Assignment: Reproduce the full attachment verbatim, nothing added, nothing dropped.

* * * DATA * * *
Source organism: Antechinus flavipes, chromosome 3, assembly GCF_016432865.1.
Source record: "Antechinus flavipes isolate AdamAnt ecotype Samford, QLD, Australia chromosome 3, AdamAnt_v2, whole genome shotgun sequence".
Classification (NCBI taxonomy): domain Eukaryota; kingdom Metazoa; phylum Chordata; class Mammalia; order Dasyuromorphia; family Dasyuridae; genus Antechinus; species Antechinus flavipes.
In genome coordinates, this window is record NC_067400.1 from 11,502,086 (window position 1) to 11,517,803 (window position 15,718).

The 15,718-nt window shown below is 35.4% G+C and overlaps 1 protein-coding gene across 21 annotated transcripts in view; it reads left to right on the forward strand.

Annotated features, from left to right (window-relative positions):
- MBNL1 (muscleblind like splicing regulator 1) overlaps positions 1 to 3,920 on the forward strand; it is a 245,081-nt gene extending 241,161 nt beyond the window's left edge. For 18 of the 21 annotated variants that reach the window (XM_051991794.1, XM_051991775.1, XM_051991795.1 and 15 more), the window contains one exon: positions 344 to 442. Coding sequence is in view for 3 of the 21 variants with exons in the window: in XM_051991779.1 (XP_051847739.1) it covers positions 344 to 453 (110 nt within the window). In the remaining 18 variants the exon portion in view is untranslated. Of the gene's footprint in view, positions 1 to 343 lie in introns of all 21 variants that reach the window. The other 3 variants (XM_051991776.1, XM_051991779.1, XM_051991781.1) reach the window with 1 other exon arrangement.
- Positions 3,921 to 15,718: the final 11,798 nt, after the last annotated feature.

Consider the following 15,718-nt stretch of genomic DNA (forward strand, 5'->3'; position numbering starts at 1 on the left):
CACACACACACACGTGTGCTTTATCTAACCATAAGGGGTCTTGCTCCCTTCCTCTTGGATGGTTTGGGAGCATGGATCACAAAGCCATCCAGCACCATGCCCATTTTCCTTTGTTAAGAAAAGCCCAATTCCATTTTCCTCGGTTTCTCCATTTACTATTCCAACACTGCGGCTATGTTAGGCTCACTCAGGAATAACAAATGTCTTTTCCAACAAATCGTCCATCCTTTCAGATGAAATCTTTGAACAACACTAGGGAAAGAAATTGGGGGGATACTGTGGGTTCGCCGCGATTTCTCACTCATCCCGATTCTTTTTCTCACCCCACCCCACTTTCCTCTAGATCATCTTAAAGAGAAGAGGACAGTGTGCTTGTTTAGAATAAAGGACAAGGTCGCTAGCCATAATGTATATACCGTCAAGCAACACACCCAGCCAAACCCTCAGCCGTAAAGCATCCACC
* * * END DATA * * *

Source organism: Antechinus flavipes, chromosome 3, assembly GCF_016432865.1.
Source record: "Antechinus flavipes isolate AdamAnt ecotype Samford, QLD, Australia chromosome 3, AdamAnt_v2, whole genome shotgun sequence".
Classification (NCBI taxonomy): domain Eukaryota; kingdom Metazoa; phylum Chordata; class Mammalia; order Dasyuromorphia; family Dasyuridae; genus Antechinus; species Antechinus flavipes.
In genome coordinates, this window is record NC_067400.1 from 11,502,086 (window position 1) to 11,517,803 (window position 15,718).

The 15,718-nt window shown below is 35.4% G+C and overlaps 1 protein-coding gene across 21 annotated transcripts in view; it reads left to right on the forward strand.

Annotated features, from left to right (window-relative positions):
- MBNL1 (muscleblind like splicing regulator 1) overlaps positions 1 to 3,920 on the forward strand; it is a 245,081-nt gene extending 241,161 nt beyond the window's left edge. For 18 of the 21 annotated variants that reach the window (XM_051991794.1, XM_051991775.1, XM_051991795.1 and 15 more), the window contains one exon: positions 344 to 442. Coding sequence is in view for 3 of the 21 variants with exons in the window: in XM_051991779.1 (XP_051847739.1) it covers positions 344 to 453 (110 nt within the window). In the remaining 18 variants the exon portion in view is untranslated. Of the gene's footprint in view, positions 1 to 343 lie in introns of all 21 variants that reach the window. The other 3 variants (XM_051991776.1, XM_051991779.1, XM_051991781.1) reach the window with 1 other exon arrangement.
- Positions 3,921 to 15,718: the final 11,798 nt, after the last annotated feature.

Consider the following 15,718-nt stretch of genomic DNA (forward strand, 5'->3'; position numbering starts at 1 on the left):
CACACACACACACGTGTGCTTTATCTAACCATAAGGGGTCTTGCTCCCTTCCTCTTGGATGGTTTGGGAGCATGGATCACAAAGCCATCCAGCACCATGCCCATTTTCCTTTGTTAAGAAAAGCCCAATTCCATTTTCCTCGGTTTCTCCATTTACTATTCCAACACTGCGGCTATGTTAGGCTCACTCAGGAATAACAAATGTCTTTTCCAACAAATCGTCCATCCTTTCAGATGAAATCTTTGAACAACACTAGGGAAAGAAATTGGGGGGATACTGTGGGTTCGCCGCGATTTCTCACTCATCCCGATTCTTTTTCTCACCCCACCCCACTTTCCTCTAGATCATCTTAAAGAGAAGAGGACAGTGTGCTTGTTTAGAATAAAGGACAAGGTCGCTAGCCATAATGTATATACCGTCAAGCAACACACCCAGCCAAACCCTCAGCCGTAAAGCATCCACC